Stránka:book 1912.djvu/357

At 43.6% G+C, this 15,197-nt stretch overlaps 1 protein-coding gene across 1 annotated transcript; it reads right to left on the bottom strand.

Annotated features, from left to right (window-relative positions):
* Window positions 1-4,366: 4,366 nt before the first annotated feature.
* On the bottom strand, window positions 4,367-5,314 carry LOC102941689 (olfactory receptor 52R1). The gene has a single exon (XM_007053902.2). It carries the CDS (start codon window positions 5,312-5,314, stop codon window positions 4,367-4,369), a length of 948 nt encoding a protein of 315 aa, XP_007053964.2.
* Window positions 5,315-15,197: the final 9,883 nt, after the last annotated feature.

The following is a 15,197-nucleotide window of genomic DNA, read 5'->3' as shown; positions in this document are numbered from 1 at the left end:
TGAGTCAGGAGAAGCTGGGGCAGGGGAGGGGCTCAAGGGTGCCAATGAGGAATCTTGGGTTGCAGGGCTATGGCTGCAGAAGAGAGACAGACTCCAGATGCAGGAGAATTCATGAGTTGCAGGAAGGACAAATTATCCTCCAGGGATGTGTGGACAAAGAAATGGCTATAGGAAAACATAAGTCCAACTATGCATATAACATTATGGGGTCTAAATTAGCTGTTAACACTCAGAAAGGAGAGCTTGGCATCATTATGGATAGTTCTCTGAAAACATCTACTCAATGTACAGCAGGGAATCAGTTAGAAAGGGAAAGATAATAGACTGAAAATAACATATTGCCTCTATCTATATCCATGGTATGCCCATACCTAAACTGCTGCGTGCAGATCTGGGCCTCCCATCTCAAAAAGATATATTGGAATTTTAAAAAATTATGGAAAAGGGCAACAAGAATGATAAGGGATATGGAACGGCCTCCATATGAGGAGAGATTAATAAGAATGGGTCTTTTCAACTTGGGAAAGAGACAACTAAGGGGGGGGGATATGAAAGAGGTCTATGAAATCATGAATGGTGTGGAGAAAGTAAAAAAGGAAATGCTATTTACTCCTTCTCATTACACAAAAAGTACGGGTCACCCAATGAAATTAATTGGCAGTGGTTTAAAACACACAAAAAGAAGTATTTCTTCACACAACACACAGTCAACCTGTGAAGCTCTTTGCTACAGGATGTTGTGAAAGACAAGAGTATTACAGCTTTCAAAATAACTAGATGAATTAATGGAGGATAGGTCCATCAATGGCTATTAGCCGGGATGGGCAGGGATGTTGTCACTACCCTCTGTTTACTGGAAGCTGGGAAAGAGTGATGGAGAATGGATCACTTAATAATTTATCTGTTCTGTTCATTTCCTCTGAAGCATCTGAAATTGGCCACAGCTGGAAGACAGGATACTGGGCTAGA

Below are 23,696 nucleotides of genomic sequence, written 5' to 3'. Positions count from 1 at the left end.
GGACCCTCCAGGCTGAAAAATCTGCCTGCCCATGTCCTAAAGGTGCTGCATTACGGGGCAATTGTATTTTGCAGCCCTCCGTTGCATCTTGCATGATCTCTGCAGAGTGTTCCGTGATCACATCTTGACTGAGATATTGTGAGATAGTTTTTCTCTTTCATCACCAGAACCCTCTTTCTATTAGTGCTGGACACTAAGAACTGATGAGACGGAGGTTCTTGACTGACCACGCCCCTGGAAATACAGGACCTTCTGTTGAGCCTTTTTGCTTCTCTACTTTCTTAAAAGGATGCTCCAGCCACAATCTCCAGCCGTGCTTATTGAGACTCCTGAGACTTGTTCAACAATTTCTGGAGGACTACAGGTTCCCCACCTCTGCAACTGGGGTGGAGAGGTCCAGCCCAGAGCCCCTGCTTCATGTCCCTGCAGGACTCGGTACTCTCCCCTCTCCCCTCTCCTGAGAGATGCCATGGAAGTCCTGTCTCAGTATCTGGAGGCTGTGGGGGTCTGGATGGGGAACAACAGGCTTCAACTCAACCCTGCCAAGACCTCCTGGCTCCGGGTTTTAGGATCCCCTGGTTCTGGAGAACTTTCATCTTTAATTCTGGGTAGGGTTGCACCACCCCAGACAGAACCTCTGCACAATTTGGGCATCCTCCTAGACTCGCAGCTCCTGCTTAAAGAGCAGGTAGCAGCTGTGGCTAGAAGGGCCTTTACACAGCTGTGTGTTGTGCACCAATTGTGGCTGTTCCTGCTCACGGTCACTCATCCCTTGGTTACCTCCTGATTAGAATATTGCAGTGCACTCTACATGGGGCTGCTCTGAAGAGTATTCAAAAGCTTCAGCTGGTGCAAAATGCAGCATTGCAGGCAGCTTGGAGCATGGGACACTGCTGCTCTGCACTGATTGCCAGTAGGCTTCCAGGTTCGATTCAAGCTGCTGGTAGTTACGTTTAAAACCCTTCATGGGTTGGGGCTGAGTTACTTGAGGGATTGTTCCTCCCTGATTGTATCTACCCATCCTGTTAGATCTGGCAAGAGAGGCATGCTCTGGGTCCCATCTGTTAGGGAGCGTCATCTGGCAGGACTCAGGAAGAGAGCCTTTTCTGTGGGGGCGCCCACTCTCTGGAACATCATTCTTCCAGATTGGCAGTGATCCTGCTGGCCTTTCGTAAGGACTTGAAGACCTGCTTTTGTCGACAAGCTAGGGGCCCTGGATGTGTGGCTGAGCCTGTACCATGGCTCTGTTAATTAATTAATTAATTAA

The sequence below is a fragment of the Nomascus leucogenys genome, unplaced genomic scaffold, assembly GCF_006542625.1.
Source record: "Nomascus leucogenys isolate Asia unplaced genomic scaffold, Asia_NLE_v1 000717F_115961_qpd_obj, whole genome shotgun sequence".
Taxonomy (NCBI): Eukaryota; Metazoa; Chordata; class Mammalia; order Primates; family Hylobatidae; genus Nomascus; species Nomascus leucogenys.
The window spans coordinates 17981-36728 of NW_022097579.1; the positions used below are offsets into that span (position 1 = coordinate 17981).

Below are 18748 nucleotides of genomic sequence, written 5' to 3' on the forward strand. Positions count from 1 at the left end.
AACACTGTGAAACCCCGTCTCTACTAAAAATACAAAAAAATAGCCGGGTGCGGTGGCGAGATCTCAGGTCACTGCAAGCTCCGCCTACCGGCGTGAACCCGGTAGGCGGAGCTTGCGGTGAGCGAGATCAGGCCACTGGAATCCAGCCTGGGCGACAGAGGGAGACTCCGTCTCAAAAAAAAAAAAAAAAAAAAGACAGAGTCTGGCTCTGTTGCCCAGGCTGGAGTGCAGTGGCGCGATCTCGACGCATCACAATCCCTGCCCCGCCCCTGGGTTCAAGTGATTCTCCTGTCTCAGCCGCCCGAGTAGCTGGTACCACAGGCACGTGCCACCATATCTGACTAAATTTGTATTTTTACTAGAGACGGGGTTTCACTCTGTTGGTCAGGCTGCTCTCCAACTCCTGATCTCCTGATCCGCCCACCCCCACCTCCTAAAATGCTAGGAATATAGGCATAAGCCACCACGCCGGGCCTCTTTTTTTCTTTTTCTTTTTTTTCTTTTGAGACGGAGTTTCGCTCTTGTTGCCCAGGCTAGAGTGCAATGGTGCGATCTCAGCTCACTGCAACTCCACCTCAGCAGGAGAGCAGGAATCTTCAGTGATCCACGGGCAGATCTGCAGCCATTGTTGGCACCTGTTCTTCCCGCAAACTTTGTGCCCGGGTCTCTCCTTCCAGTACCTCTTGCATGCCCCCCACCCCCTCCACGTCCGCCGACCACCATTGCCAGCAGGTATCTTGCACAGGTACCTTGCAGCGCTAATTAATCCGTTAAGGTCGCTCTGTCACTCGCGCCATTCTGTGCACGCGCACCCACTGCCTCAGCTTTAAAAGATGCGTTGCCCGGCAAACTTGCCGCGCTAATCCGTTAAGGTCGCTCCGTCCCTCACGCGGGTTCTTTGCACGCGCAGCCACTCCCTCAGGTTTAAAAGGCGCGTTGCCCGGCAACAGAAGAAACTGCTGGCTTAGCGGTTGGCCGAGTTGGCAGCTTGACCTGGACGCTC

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Health and Woodland Medicine 325 keeping touch with the ship, but the wooded regions of Canada and Alaska where there are hundreds, yes, thou- sands of travelers each year, and where each year one hears of some one dying of starvation, through ignorance of the few emergency foods that abound in that country. Fish are not included among these foods, for the wanderer in the snow is not likely to be equipped with fish hook, spear or net. The fish, moreover, are in winter protected by ice of great thickness. Animal food is exceedingly scarce at such times, the forms most likely to be found are rabbits, mice, insect-borers, ants, and rawhide gear. Of course the mounted Indian never starved, because he would bleed his horse each day and live on the blood; taking care that his steed had fodder enough to keep up his strength. But we must assume that this source of food is not avail- able — that our traveler is on foot. A well-known explorer states in his book that northern expeditions should be undertaken chiefly or only in rabbit years — that is, when rabbits are at the maximum of their remarkable periodic increase. While there is some truth in this, we must remember, first, a rabbit year in one region is not necessarily a rabbit year in another, so we could not foretell with certainty what would be a season of abundant food in the region proposed for the expedition; second, men will at any risk go into the vast northern wilderness every year, for it is destined to be the great field for exploration, and every traveler there ought to know the foods he can count on finding at all times. Rabbits. If when in straits for food he have the luck to be in a rabbit country, he should select a thicket in which their tracks and runs are very numerous. By quietly walking around it, he is likely to see one of these silent, ghostlike hares, and can easily secure it with his gun. Without a gun his next best reliance is on snares. String,